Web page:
...The Do’s and Don’ts of Transportation in NYC

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The Do’s and Don’ts of Transportation in NYC

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The Do’s and Don’ts of Transportation in NYC

When the bus dropped me off in New York City, my first move (after bumping into about five people) was to hail a taxi. I stepped to the edge of the sidewalk, careful not to slip into oncoming traffic, and raised my hand. I felt like I was in a movie scene, waiting for my mechanical chariot to whisk me away. However, I watched as a stampede of yellow taxis charged towards me, and then raced past, disappearing into the city. Wave after wave of occupied taxis passed by as I stood awkwardly on the sidewalk with my hand up, feeling like a child in class that the teacher never calls on. I wondered if I was doing it wrong.

This was my first mistake in when I arrived in New York City. Riding in a taxi as a means of reliable transportation can be a risky and downright expensive decision. I know people take taxis into the city from the airport, which is fine, and I’ve certainly done it, but it’s a different story once you’re in the city and need a dependable and relatively inexpensive mode of transportation. Depending on how far you want to go and what the traffic is like (usually VERY heavy in NYC), you could be spending anywhere from $15 to $50 USD or more for a single taxi ride. The first thing I should have done when I got off the bus is look for the nearest subway entrance. If you’ve never been to NYC and are unfamiliar with what one will look like, here:

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Notice those colored dots on the subway sign? They aren’t just decoration. They indicate which subway line you’ll be riding. So the green, “4, 5, and 6” train travels north and south. So if you are on 96th street and you want to get to Union Square on 14th street, you will want to ride the green line. And the red, “1, 2, and 3” train also travels north and south but can also go east to Brooklyn. There are also transfer lines such as the L train which will take you across Manhattan and into Brooklyn, and there’s also a purple and blue line and a few others. Confused yet? I was when I first started using the subway, but my advice is to look at the map, study it and the more you use the subway, the more comfortable you will become with the system. It’s the best and most reliable transit system I’ve ever experienced.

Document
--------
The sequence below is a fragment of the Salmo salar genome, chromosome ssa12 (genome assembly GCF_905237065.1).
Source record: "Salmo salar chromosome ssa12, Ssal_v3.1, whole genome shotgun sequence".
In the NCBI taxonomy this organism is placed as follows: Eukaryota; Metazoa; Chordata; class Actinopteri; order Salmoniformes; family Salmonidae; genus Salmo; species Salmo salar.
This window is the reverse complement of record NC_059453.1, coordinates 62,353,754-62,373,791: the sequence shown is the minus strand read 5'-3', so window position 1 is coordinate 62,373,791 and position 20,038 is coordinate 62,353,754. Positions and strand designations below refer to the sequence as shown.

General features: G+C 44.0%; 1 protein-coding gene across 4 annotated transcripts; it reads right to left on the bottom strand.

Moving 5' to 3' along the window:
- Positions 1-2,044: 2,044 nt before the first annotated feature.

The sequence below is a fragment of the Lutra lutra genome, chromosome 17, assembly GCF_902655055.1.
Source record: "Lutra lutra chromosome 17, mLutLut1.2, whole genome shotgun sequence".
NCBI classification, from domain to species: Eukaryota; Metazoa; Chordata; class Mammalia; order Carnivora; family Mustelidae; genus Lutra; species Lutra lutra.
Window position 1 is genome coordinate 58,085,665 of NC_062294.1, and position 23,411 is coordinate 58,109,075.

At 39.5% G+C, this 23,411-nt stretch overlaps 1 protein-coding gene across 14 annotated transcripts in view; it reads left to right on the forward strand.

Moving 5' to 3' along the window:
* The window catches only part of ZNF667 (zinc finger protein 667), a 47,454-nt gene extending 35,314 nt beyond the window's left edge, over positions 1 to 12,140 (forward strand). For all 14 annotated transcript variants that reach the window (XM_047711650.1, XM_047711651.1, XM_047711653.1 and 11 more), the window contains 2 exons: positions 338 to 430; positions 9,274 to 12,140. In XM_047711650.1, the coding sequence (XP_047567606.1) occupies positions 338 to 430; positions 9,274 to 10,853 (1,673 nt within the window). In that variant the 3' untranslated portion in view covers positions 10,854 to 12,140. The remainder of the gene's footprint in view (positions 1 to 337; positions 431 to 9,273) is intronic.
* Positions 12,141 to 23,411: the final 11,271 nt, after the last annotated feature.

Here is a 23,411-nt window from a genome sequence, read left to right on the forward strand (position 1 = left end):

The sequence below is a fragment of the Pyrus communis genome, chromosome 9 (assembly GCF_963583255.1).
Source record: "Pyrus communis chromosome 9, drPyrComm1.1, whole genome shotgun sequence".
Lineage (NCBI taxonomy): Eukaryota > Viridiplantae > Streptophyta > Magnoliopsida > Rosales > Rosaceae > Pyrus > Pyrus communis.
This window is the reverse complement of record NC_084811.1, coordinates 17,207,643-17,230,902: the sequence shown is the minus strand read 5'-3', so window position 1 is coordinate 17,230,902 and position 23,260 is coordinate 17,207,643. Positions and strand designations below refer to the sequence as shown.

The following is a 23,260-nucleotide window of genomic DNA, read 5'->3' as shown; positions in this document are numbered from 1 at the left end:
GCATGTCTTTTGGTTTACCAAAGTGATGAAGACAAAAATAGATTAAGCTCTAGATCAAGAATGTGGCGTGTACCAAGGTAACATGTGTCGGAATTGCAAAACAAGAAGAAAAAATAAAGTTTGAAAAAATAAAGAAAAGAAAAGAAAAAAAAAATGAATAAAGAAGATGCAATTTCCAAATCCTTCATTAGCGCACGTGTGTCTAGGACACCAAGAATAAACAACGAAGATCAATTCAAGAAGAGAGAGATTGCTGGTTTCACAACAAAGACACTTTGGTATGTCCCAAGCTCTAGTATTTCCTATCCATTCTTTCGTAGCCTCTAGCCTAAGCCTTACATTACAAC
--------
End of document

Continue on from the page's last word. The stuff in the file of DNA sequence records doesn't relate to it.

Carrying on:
Once you’re down in the subway, you will need to purchase a Metrocard. You will see a yellow and blue vending machine against the wall, not dissimilar to an ATM. Here, you will have the option to purchase either a pay-per-ride card or an unlimited card. The pay-per-ride card is $2.50 per ride and up to four people can use the same card. This is fine for if you are just in the city for the day and may only have to make one or two transfers. My advice, if you plan on staying in the city for any length of time, purchase the unlimited card. Buy it, wave it around, and show it off to your friends and family: it’s great. For $30 USD you get a seven-day pass. And unlimited MEANS unlimited. Ride your heart out. Go to Times Square, then the MoMa, then over to Williamsburg and back. Thirteen trips would be equivalent to $2.31 per ride! Taxis simply can’t beat this price.

Sometimes, the subway system can have its downsides. If it’s the summer season, for example, the subway is usually packed with tourists and the temperature on the train is right around a balmy ninety-five degrees or higher. You may want to steer clear from the subway if you don’t want to broil yourself waiting for the subway and ruin every shirt you own with sweat stains. My favorite alternative to the subway is Uber. Download the app on your phone, select a pick-up spot and a destination and wait for your ride. The price is reasonable and usually much cheaper than a taxi, and if it’s your first Uber ride, you get a major discount. My first ride was completely free.
Getting around New York City can be absolutely daunting. With time and experience, you will master the transit system and get to your destination on-time, stress-free and with a bigger wallet